Young people form a large part of the population of the African continent. Therefore, it is imperative that organizations look into effective ways to ensure diversity and inclusivity for African youth.
The African Union Commission (AUC) has always championed for the inclusion of youth living with disabilities in the workplace and in civic spaces. “The AU Disability Inclusion Guideline for Youth Exchange serves as a working document to assist the AU and its organs in providing equal access to opportunities for all African youth” said Ms. Prudence Ngwenya, Head of Human Resources, Science and Technology (HRST).
The Inclusion Guideline directly connects to H.E Moussa Faki Mahamat’s (Chairperson of the AUC) initiative “1 Million by 2021” that seeks to create direct opportunities for one million young Africans in the areas of education, employment, entrepreneurship and engagement (the 4Es). The guideline makes sure that everyone interested in the opportunities provided by the initiative is equally considered. The AUC believes that the inclusion of African youth in education opportunities, skills training, and employment opportunities is an important component contributing towards Agenda 2063: The Africa We Want.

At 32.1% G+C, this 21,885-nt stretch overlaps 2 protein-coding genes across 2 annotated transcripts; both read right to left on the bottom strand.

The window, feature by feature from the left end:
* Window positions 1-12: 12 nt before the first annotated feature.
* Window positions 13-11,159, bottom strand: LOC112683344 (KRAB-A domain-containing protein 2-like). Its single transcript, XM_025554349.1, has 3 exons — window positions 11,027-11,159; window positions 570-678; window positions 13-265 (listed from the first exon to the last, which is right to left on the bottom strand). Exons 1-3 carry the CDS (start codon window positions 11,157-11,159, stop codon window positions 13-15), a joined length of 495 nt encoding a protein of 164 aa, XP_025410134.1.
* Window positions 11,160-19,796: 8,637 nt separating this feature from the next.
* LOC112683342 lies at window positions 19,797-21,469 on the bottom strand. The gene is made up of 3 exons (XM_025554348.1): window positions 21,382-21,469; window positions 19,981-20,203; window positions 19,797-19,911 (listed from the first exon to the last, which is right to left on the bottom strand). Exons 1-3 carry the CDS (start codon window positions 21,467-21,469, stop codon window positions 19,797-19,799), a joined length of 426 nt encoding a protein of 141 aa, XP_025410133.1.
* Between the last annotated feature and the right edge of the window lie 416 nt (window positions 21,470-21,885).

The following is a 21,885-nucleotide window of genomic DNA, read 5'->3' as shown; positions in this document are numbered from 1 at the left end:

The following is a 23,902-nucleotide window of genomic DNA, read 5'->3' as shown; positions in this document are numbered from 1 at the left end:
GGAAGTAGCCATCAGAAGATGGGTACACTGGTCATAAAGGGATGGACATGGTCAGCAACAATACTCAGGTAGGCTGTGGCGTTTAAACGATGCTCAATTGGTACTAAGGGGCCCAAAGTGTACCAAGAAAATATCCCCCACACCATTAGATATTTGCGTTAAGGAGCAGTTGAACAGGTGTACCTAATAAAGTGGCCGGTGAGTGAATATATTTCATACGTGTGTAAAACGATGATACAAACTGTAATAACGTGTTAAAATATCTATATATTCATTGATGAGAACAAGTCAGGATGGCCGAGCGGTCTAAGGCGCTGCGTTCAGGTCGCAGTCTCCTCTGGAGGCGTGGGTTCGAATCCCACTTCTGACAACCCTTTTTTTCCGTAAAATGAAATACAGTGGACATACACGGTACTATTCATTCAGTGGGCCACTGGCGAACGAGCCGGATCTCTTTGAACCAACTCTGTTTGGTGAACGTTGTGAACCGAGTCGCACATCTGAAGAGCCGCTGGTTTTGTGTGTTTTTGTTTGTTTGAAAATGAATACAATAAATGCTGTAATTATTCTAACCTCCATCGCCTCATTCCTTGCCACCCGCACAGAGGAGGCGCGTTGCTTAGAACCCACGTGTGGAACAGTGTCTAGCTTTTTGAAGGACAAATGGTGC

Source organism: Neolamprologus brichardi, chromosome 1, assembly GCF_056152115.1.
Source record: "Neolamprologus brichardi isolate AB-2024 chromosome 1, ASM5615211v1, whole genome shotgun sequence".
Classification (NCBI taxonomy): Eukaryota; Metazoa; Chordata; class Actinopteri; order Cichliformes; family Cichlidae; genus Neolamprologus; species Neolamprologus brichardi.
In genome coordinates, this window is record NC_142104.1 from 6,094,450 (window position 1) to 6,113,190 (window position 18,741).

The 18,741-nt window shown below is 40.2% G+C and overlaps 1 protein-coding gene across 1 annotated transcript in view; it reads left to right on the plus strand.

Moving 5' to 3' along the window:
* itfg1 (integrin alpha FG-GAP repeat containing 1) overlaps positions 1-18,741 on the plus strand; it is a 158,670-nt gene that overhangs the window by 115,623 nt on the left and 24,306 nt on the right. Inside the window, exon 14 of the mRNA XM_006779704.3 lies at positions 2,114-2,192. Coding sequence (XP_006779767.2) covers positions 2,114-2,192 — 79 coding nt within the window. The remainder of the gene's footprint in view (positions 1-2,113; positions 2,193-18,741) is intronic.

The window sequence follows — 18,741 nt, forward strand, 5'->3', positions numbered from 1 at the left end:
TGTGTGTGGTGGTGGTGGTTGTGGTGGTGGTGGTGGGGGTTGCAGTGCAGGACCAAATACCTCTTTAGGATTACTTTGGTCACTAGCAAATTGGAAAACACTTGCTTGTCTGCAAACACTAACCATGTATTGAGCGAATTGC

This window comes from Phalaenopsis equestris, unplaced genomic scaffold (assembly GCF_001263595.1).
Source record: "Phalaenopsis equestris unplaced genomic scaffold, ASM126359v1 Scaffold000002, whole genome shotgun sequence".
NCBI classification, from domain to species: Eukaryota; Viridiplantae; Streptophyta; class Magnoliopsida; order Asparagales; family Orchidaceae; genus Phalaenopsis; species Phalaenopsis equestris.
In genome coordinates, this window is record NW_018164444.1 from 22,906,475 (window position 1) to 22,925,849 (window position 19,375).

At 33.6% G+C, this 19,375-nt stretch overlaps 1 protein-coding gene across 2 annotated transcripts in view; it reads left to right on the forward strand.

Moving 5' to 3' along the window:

The Inclusion Guideline attempts to further reduce the barriers that – despite all efforts made by the AU - disabled African youth still face in the existing exchange and volunteering opportunities. It provides a thorough break down of the recruitment processes of disabled youth, the types of disabilities that exist, the benefits of having a disability-inclusive exchange and volunteering programs, and the monitoring and evaluation processes of ensuring that these youth groups are included in opportunities even after their participation in prospects made available by organizations.
The AU Disability Inclusion Guideline for Youth Exchange was developed in collaboration with GIZ (technical support) and through a consultative process involving various actors and volunteers across the continent.